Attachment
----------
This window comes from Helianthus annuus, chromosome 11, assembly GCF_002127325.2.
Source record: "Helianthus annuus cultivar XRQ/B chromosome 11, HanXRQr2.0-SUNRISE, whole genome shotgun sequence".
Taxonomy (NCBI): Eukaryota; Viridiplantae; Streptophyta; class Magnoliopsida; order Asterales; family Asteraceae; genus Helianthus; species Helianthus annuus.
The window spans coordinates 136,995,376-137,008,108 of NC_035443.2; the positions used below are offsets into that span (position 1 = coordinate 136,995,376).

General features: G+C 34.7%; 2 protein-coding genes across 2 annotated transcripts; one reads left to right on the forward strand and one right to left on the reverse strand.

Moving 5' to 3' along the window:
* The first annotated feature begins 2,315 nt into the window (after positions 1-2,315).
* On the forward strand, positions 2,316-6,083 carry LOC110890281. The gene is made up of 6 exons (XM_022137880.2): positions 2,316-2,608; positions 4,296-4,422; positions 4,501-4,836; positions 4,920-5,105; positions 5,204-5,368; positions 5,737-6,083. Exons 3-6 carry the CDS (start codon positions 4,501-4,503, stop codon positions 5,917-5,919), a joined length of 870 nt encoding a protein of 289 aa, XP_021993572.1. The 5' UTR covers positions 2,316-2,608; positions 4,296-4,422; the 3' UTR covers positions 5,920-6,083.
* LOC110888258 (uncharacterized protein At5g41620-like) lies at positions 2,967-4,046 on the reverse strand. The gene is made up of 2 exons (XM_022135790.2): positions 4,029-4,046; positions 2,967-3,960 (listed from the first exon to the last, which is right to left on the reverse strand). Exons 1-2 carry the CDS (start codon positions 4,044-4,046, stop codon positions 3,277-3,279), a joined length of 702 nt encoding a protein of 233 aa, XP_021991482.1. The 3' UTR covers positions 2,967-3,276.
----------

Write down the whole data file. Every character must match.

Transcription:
This window comes from Helianthus annuus, chromosome 11, assembly GCF_002127325.2.
Source record: "Helianthus annuus cultivar XRQ/B chromosome 11, HanXRQr2.0-SUNRISE, whole genome shotgun sequence".
Taxonomy (NCBI): Eukaryota; Viridiplantae; Streptophyta; class Magnoliopsida; order Asterales; family Asteraceae; genus Helianthus; species Helianthus annuus.
The window spans coordinates 136,995,376-137,008,108 of NC_035443.2; the positions used below are offsets into that span (position 1 = coordinate 136,995,376).

General features: G+C 34.7%; 2 protein-coding genes across 2 annotated transcripts; one reads left to right on the forward strand and one right to left on the reverse strand.

Moving 5' to 3' along the window:
* The first annotated feature begins 2,315 nt into the window (after positions 1-2,315).
* On the forward strand, positions 2,316-6,083 carry LOC110890281. The gene is made up of 6 exons (XM_022137880.2): positions 2,316-2,608; positions 4,296-4,422; positions 4,501-4,836; positions 4,920-5,105; positions 5,204-5,368; positions 5,737-6,083. Exons 3-6 carry the CDS (start codon positions 4,501-4,503, stop codon positions 5,917-5,919), a joined length of 870 nt encoding a protein of 289 aa, XP_021993572.1. The 5' UTR covers positions 2,316-2,608; positions 4,296-4,422; the 3' UTR covers positions 5,920-6,083.
* LOC110888258 (uncharacterized protein At5g41620-like) lies at positions 2,967-4,046 on the reverse strand. The gene is made up of 2 exons (XM_022135790.2): positions 4,029-4,046; positions 2,967-3,960 (listed from the first exon to the last, which is right to left on the reverse strand). Exons 1-2 carry the CDS (start codon positions 4,044-4,046, stop codon positions 3,277-3,279), a joined length of 702 nt encoding a protein of 233 aa, XP_021991482.1. The 3' UTR covers positions 2,967-3,276.